Building a new home for a beloved collection
Acquired by the Worcester Art Museum in 2014, the Higgins Armory Collection is the second largest collection of its kind in the Americas. Encompassing arms, armor, and metalwork from around the world and spanning from antiquity to the 19th century, the collection is particularly known for its rare grouping of European suits of plate armor from the 15th to 17th centuries. To house and display this important body of objects, WAM is converting 4,000 square feet of existing space into a permanent gallery installation. This state-of-the-art arms and armor gallery will display the bulk of the 1,500 plus-objects in the Higgins Armory Collection through an innovative design solution that will allow visitors to see a large quantity of artwork in both traditional and non-traditional exhibition spaces.
A major component of the Museum’s installation plan is to rethink traditional ideas for accessibility, both physical and intellectual, in ways that support WAM’s strategic priority of increasing access, equity, inclusivity, and diversity at the Museum. That includes deploying a range of interpretive modes—some of which the Museum has been piloting in its renovated Medieval Galleries—to support and engage audiences with an array of interests, learning styles, and abilities. Among these are: hands-on, tactile interactives, giving visitors an opportunity to address their curiosity about, for example, the weight and feel of armor; new digital tools that will provide in-depth information on objects in the galleries’ open storage; “static interactives,” such as wall maps highlighting key locations for armor production or use; and new approaches to in-gallery seating that provides a relaxing place from which to study the objects—and encourages visitors to do so.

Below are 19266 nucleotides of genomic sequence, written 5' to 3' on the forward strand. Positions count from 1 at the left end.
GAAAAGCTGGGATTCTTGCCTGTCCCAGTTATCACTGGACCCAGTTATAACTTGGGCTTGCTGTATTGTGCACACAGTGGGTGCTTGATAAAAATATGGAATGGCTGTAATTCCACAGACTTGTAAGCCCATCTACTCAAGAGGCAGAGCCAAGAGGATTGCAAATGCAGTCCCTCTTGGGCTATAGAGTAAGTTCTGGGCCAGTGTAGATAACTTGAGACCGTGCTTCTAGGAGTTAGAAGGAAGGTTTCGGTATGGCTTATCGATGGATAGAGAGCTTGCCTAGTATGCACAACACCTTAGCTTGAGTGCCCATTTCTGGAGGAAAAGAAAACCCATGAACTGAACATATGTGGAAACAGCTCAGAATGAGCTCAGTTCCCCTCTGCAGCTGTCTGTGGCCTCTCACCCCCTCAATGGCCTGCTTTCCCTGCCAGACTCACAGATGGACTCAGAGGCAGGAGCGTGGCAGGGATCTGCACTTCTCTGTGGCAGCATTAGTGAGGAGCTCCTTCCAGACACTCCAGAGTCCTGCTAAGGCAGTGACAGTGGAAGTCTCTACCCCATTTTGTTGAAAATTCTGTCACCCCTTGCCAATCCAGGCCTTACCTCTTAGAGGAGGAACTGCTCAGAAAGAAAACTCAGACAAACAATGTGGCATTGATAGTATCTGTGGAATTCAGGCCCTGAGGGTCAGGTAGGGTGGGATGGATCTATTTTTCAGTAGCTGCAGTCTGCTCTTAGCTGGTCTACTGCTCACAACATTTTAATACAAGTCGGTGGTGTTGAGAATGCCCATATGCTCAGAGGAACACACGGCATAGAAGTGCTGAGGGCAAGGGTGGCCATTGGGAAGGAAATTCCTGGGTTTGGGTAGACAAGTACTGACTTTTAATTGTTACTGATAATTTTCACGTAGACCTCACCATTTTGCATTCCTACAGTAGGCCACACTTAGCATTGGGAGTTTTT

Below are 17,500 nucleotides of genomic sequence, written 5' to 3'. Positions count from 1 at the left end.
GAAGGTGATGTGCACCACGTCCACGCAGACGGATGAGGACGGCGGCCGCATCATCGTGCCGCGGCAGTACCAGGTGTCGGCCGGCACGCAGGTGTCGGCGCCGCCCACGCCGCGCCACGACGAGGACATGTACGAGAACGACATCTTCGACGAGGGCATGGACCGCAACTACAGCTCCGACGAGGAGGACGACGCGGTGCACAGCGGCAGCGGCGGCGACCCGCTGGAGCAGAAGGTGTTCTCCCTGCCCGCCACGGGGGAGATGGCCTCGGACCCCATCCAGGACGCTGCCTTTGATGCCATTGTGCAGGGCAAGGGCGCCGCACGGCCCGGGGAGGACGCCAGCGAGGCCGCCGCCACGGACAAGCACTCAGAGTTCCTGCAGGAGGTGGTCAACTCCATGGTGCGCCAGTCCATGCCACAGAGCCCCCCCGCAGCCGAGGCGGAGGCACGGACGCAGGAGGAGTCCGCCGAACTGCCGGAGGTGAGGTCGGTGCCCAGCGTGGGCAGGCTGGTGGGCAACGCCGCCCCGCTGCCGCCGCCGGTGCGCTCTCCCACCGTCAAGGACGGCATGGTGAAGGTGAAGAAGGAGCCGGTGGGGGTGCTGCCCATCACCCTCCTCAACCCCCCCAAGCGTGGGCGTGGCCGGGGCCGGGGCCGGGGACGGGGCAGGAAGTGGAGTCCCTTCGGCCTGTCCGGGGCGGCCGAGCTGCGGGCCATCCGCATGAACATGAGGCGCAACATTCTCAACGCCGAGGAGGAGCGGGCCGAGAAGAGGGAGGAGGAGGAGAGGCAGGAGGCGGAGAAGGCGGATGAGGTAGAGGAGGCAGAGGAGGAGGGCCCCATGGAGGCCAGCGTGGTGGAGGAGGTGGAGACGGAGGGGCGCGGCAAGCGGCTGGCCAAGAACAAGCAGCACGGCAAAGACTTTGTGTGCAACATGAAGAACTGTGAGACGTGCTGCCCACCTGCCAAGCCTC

WAM will also continue its unique, ongoing program of live interpretation around its arms and armor collection, including costumed presentations that feature knights and samurai, as well as more informal mobile “art carts,” staffed by educators and docents, which offer mediated hands-on experiences. Supported and enhanced by a substantial corps of reenactors who volunteer at the Museum regularly, the program provides visitors with in-person opportunities to learn about the arms and cultures of ancient Rome, the Middle Ages, and Renaissance swordfighters.
Currently in the design phase, WAM’s new arms and armor installation is expected to open in 2025.
- Open Door Arts
- Clark University
- College of the Holy Cross
- The Oakeshott Institute
- Worcester Public Schools
- Worcester Polytechnic Institute (WPI)
- George I Alden Trust
- Fred Harris Daniels Foundation
- Ruth H. and Warren Ellsworth Foundation
- The Fletcher Foundation
- George F. and Sybil H. Fuller Foundation
- The Francis A. and Jacquelyn H. Harrington Foundation
- Bradley C. Higgins Foundation
- Hoche-Scofield Foundation
- Institute of Museum and Library Services
- The Manton Foundation
- Mildred H. McEvoy Foundation
- National Endowment for the Humanities
- Stoddard Charitable Trust